Gordon Allport: a Founding Father of Personality Psychology

Professor Gordon W. Allport
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Gordon Allport was a pioneering psychologist often referred to as one of the founders of personality psychology. He rejected two of the dominant schools of thought in psychology at the time, psychoanalysis and behaviorism, in favor of his own approach that stressed the importance of individual differences and situational variables.

Today he is perhaps best-remembered for his contributions to the trait theory of personality.

In a review of the most influential psychologists of the twentieth century, Allport was ranked as the 11th most eminent psychologist.

Early Life

Gordon Allport was born in Montezuma, Indiana, on November 11, 1897. He was the youngest of four brothers and was often described as shy, but also hard-working and studious. His mother was a school teacher and his father was a doctor who instilled in Allport a strong work ethic. During his childhood, his father used the family home to house and treat patients.

Allport operated his own printing business during his teen years and served as the editor of his high school newspaper. In 1915, Allport graduated second in his class and earned a scholarship to Harvard College, where one of his older brothers, Floyd Henry Allport, was working on a Ph.D. in psychology.

After earning his bachelor's degree in philosophy and economics from Harvard in 1919, Allport traveled to Istanbul, Turkey, to teach philosophy and economics.

After a year of teaching, he returned to Harvard to finish his studies. Allport earned his Ph.D. in psychology in 1922 under the guidance of Hugo Munsterberg.

Meeting Sigmund Freud

In an essay entitled "Pattern and Growth in Personality," Allport recounted his experience of meeting psychiatrist Sigmund Freud.

In 1922, Allport traveled to Vienna, Austria, to meet the famous psychoanalyst. After entering Freud's office, he sat down nervously and told a story about a young boy he had seen on the train during his travels to Vienna. The boy, Allport explained, was afraid of getting dirty and refused to sit where a dirty-looking man had previously sat. Allport theorized that the child had acquired the behavior from his mother, who appeared to be very domineering.

Freud studied Allport for a moment and then asked, "And was that little boy you?"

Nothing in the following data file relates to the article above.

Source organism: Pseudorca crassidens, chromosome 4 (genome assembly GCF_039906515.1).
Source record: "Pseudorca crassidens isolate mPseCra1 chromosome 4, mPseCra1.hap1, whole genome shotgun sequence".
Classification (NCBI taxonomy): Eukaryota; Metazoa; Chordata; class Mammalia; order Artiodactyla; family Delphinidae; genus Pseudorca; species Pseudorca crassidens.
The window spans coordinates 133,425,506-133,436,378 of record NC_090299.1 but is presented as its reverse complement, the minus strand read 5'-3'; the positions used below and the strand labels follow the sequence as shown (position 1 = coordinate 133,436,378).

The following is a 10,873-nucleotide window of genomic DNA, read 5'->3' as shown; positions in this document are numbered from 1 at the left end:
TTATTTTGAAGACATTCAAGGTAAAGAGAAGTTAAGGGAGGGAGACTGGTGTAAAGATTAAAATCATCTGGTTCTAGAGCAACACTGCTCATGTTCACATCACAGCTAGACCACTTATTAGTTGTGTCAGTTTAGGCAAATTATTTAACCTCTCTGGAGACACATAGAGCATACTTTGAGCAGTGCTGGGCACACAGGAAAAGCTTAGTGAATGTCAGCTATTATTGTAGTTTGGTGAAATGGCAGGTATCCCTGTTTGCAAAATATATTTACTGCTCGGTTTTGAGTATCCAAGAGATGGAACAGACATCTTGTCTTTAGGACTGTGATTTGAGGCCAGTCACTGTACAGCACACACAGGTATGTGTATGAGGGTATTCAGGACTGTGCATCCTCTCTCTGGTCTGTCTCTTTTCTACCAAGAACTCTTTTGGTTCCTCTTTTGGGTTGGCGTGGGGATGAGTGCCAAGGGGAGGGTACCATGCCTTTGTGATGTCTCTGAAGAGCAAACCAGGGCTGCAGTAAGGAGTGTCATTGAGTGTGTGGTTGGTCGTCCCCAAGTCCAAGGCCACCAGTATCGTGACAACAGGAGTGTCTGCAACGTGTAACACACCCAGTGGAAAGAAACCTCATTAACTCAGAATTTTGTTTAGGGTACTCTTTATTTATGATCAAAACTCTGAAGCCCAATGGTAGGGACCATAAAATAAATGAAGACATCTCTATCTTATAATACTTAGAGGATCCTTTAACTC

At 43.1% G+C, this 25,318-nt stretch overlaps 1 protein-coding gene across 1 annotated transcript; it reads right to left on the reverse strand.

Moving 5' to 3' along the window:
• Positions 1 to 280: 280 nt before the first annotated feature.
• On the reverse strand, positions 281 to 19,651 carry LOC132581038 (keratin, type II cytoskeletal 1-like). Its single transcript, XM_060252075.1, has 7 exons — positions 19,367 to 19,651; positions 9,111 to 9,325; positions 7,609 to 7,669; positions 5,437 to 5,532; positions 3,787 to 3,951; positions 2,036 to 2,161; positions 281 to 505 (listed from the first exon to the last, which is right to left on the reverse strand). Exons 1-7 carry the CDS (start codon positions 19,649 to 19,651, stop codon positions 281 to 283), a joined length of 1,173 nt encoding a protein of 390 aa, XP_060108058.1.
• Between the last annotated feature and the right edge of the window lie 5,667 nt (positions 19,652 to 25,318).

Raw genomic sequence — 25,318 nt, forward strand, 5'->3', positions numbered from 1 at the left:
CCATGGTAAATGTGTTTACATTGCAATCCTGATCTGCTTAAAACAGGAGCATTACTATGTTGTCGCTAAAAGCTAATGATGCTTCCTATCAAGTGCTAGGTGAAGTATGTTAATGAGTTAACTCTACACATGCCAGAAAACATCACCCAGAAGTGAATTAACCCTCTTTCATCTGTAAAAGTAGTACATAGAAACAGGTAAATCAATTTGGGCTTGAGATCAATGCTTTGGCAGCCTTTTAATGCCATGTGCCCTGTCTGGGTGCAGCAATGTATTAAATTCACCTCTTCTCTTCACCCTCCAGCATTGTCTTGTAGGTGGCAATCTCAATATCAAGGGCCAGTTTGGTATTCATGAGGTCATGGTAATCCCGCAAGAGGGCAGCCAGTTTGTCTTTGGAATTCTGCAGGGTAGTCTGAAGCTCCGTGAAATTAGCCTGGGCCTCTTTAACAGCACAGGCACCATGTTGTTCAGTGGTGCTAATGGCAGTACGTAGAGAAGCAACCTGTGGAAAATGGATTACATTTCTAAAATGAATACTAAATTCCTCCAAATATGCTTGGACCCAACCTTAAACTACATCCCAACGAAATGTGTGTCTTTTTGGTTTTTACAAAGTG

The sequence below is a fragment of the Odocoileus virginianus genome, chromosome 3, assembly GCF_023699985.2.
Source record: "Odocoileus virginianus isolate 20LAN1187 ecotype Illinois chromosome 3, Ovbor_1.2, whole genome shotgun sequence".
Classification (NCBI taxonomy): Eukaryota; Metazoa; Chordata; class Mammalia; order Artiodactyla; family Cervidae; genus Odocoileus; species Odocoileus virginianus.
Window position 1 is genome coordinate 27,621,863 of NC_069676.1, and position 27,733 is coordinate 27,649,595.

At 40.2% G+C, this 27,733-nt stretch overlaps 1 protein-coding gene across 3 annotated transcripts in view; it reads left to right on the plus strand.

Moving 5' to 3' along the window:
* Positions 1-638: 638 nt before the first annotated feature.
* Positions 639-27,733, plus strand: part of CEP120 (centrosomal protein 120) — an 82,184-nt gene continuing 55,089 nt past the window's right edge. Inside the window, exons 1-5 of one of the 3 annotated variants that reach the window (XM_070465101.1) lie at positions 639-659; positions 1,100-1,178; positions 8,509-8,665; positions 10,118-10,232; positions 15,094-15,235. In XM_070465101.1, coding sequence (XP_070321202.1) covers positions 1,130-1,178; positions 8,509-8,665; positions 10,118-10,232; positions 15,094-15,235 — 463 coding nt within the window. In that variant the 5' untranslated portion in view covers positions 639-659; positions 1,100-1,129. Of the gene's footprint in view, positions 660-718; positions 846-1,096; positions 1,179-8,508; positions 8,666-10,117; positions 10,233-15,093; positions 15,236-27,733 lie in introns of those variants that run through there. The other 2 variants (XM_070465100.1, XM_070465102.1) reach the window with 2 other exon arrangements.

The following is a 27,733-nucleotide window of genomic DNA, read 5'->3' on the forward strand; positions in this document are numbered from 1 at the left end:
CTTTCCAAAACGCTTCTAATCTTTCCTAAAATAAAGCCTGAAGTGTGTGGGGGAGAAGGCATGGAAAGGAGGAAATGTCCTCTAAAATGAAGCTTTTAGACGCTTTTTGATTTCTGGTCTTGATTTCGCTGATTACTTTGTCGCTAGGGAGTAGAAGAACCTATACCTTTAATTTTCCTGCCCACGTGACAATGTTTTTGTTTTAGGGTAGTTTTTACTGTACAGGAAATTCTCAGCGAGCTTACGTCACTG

Effect on Approach to Psychology

Allport viewed the experience as an attempt by Freud to turn a simple observation into an analysis of Allport's supposed unconscious memory of his own childhood. The experience would later serve as a reminder that psychoanalysis tended to dig too deeply. Behaviorism, on the other hand, Allport believed, did not dig deeply enough. Instead, Allport chose to reject both psychoanalysis and behaviorism and embraced his own unique approach to personality.

At this point in psychology history, behaviorism had become the dominant force in the United States and psychoanalysis remained a powerful influence. Allport's approach to human psychology combined the empirical influence of the behaviorists with the acknowledgment that unconscious influences could also play a role in human behavior.

Career and Theory

Allport began working at Harvard in 1924 and later left to accept a position at Dartmouth. By 1930, he returned to Harvard where he would remain for the rest of his academic career. During his first year at Harvard, he taught what was most likely the first personality psychology class offered in the United States. His work as a teacher also had a profound effect on some of his students, which included Stanley Milgram, Jerome S. Bruner, Leo Postman, Thomas Pettigrew, and Anthony Greenwald.

Trait Theory of Personality

Allport is perhaps best known for his trait theory of personality.

He began developing this theory by going through a dictionary and noting every term he found that described a personality trait. After compiling a list of 4,500 ​different traits, he organized them into three different trait categories, including:

  • Cardinal traits: These are traits that dominate an individual's entire personality. Cardinal traits are thought to be quite rare.
  • Central traits: Common traits that make up our personalities. Traits such as kindness, honesty, and friendliness are all examples of central traits.
  • Secondary traits: These are traits that are only present under certain conditions and circumstances. An example of a secondary trait would be getting nervous before delivering a speech to a large group of people.

Contributions to Psychology

Allport died on October 9, 1967. In addition to his trait theory of personality, he left an indelible mark on psychology. As one of the founding figures of personality psychology, his lasting influence is still felt today. Rather than focusing on the psychoanalytic and behavioral approaches that were popular during his time, Allport instead chose to utilize an eclectic approach.

Selected Publications

Here are some of Allport's works for further reading:

  • Allport GW. Personality: a Psychological Interpretation. New York: Holt, Rinehart & Winston; 1937.
  • Allport GW. The Individual and His Religion. New York: McMillan; 1950.
  • Allport GW. The Nature of Prejudice. Cambridge, MA: Addison-Wesley; 1954.
  • Allport GW. Becoming: Basic Considerations for a Psychology of Personality. New Haven: Yale University Press; 1955.
  • Allport GW. Pattern and Growth in Personality. New York: Holt, Rinehart & Winston; 1961.


Allport GW. Pattern and Growth in Personality. New York: Holt, Rinehart & Winston; 1961.

Haggbloom SJ, Warnick R, Warnick JE, et al. The 100 Most Eminent Psychologists of the 20th Century. Review of General Psychology. 2002;6(2):139-152.